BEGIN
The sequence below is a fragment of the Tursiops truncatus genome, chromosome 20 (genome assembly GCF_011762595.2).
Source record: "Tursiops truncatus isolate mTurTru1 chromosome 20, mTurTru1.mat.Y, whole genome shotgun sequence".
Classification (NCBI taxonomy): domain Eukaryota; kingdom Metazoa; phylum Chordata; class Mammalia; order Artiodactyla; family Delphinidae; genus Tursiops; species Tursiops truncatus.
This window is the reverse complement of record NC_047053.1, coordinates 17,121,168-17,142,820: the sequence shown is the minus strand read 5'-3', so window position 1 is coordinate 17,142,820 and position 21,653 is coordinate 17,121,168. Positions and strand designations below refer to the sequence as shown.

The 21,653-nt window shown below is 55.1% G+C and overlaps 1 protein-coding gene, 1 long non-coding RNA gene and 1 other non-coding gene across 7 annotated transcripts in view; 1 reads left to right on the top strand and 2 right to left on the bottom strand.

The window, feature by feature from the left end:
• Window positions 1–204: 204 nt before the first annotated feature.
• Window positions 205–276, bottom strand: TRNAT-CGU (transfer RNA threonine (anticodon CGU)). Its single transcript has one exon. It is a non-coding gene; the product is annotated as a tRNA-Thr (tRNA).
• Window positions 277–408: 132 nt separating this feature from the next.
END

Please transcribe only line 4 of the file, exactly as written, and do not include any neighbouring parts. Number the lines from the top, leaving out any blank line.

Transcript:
This window is the reverse complement of record NC_047053.1, coordinates 17,121,168-17,142,820: the sequence shown is the minus strand read 5'-3', so window position 1 is coordinate 17,142,820 and position 21,653 is coordinate 17,121,168. Positions and strand designations below refer to the sequence as shown.